Originally published by 2 Minute Medicine® (view original article). Reused on AccessMedicine with permission.

1. Clinical remission at 52 weeks was similar between ustekinumab and adalimumab.

2. Patient-reported outcomes of stool frequency and abdominal pain scores were lower in the ustekinumab group compared to adalimumab (p=0.019).

Evidence Rating Level: 1 (Excellent)

Study Rundown:

First-line treatment for Crohn’s disease includes steroids, immunomodulators, and biologics. TNF inhibitors and interleukin (IL)-12 and IL-23 inhibitors represent more potent biologic options that work at the molecular level. Ustekinumab, an IL-12 and IL-23 agent, and adalimumab, anti-TNF antibody, have both shown superiority over placebo in previous trials. However, whether one biologic is more effective than the other is not well known. This randomized controlled trial aimed to compare the safety and efficacy of two relatively novel monoclonal antibodies, ustekinumab and adalimumab, in patients with moderate-to-severe active Crohn’s disease. The primary outcome was the proportion of patients in clinical remission, defined by Crohn’s Disease Activity Index (CDAI) score <150, a year after randomization. According to study results, clinical remission at 52 weeks was not significantly different between the ustekinumab and adalimumab groups. Serious and overall adverse events were also similar between groups. A major limitation of this study was that data was only reported for up to one year from baseline. Given that Crohn’s is a chronic disease, a longitudinal assessment may be warranted.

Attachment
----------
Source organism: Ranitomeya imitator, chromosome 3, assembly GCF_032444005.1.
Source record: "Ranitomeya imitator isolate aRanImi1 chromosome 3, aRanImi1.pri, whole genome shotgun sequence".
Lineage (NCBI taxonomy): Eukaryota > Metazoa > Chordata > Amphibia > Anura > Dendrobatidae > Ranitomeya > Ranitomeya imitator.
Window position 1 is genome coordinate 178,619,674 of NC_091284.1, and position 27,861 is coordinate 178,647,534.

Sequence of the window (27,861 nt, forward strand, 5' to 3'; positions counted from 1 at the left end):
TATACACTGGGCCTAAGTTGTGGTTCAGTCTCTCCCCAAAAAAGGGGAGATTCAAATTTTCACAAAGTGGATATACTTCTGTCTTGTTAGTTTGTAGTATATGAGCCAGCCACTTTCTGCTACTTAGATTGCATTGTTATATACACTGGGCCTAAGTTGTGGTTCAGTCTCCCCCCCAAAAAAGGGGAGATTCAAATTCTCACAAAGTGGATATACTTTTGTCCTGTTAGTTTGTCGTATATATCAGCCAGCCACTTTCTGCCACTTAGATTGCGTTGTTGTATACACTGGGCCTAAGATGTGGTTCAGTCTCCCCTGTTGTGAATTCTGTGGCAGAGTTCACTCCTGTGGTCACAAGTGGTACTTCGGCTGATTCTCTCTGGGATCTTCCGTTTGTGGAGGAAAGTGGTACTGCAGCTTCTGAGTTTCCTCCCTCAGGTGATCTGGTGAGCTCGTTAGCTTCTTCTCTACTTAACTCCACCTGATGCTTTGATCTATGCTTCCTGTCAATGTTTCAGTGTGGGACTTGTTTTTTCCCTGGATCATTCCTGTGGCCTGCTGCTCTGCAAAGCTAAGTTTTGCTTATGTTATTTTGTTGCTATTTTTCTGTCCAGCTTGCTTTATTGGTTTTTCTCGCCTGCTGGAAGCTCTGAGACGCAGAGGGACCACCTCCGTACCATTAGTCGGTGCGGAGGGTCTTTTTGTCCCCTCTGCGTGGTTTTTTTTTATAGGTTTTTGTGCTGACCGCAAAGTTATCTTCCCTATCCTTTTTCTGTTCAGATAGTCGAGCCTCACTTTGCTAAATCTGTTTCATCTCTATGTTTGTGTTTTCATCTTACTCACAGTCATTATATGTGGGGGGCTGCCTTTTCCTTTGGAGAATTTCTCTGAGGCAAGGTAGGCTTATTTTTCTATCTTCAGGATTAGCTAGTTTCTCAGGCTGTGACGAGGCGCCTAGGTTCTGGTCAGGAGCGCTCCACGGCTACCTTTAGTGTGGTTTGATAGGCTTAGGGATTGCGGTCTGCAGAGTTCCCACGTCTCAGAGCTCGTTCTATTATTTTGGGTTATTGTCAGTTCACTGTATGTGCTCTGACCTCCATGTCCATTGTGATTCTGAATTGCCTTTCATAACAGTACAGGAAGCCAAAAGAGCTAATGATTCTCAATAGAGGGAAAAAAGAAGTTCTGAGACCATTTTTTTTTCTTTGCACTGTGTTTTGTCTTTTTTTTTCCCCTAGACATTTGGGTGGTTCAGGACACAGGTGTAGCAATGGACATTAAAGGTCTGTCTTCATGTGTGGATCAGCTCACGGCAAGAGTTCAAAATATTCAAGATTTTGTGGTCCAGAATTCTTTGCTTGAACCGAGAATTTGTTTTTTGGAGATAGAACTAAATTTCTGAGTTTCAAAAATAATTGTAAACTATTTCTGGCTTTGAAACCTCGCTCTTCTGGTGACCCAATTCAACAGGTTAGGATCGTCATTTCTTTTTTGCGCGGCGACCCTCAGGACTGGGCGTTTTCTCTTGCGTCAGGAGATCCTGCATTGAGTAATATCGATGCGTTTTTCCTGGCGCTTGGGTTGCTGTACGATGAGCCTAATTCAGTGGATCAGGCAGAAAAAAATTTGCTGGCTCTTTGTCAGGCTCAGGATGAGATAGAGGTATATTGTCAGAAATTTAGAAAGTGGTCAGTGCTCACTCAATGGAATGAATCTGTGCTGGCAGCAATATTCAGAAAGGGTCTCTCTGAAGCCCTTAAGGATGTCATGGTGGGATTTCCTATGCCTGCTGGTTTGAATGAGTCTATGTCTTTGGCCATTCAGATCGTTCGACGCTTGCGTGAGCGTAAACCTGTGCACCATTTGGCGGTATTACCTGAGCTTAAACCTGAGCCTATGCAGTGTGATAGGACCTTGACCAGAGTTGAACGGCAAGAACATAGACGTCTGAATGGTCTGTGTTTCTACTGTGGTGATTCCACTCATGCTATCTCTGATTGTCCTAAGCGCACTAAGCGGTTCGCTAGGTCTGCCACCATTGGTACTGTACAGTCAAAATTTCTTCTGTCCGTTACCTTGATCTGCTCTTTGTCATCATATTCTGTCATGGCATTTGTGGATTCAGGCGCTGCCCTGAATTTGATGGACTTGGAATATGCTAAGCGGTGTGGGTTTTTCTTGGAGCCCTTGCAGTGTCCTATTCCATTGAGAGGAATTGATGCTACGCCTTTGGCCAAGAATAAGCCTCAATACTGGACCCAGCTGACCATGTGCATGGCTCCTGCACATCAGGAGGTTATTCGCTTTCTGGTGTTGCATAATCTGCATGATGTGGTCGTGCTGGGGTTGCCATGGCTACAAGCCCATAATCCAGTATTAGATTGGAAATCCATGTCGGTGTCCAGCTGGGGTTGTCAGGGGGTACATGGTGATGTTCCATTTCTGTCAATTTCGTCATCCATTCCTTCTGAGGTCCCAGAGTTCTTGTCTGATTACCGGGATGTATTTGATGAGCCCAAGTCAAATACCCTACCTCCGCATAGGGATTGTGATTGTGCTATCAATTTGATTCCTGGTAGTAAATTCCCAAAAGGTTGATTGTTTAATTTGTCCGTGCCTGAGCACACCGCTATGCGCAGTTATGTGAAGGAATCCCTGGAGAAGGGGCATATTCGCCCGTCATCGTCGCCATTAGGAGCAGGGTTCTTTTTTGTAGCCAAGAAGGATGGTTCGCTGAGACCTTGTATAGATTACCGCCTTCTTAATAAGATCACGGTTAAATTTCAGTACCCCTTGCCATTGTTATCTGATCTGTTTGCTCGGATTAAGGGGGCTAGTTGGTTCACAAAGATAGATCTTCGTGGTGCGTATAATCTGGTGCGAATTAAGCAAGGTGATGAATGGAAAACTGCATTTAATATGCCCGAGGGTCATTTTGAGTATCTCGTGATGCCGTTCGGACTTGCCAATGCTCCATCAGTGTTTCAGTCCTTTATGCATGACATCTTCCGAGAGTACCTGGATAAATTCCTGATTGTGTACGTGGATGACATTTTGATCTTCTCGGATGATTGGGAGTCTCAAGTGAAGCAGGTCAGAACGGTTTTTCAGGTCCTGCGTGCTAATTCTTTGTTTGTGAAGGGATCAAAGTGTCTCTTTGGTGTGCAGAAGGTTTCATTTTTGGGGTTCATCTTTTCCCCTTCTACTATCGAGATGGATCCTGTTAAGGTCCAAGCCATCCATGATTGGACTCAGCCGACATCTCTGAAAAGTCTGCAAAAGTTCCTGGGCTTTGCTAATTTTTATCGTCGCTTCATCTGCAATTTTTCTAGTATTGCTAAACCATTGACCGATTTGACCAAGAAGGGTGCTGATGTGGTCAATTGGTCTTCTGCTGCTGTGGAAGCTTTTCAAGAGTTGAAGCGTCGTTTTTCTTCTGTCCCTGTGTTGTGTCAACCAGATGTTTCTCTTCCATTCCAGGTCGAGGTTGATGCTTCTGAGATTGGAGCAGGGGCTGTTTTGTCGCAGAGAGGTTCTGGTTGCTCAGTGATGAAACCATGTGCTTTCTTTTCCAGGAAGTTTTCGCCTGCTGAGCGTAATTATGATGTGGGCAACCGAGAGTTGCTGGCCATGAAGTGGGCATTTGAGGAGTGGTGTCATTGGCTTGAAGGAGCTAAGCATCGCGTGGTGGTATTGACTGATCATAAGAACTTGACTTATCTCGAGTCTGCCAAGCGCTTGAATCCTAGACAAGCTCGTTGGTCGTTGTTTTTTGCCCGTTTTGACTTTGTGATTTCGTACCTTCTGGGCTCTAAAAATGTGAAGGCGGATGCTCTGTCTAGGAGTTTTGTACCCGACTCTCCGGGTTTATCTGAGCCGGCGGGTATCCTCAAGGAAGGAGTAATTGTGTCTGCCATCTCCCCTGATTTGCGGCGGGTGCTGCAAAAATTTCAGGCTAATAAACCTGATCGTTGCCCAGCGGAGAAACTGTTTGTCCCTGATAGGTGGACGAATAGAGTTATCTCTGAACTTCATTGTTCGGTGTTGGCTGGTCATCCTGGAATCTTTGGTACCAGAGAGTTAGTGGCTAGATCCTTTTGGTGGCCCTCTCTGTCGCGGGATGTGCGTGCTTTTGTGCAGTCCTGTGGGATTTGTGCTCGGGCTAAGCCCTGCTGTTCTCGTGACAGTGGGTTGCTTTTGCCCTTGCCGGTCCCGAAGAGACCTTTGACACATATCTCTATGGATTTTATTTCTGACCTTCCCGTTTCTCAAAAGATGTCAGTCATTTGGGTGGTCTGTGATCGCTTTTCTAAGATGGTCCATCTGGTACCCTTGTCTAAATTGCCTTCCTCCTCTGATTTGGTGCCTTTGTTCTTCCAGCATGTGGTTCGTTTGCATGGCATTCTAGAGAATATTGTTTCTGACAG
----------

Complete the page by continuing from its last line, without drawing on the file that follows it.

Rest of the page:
Relevant Reading: Ustekinumab as Induction and Maintenance Therapy for Crohn’s Disease

In-depth [randomized-controlled trial]:

From Jun 28, 2018, and Dec 12, 2019, 633 patients were assessed for eligibility across 121 hospitals in 18 countries. Included were patients ≥18 years of age with CDAI score between 220-450 with no response or contraindication to conventional therapy. Altogether, 386 patients (191 in ustekinumab and 195 in adalimumab) were included in the intention-to-treat analysis. The primary outcome of clinical remission was not statistically significant between treatment groups at week 52 (65% in ustekinumab vs. 61% in adalimumab, 95% confidence interval [CI] -6 to 14, p=0.42). The same was true for safety with 2% (4 of 191) patients in ustekinumab group reporting serious infections compared to 3% (5 of 195) in adalimumab group. Overall, findings from this study suggest that while both ustekinumab and adalimumab are both effective for treatment of moderate to severe active Crohn’s disease, no clinical difference in safety and efficacy was seen between the two after 52 weeks.

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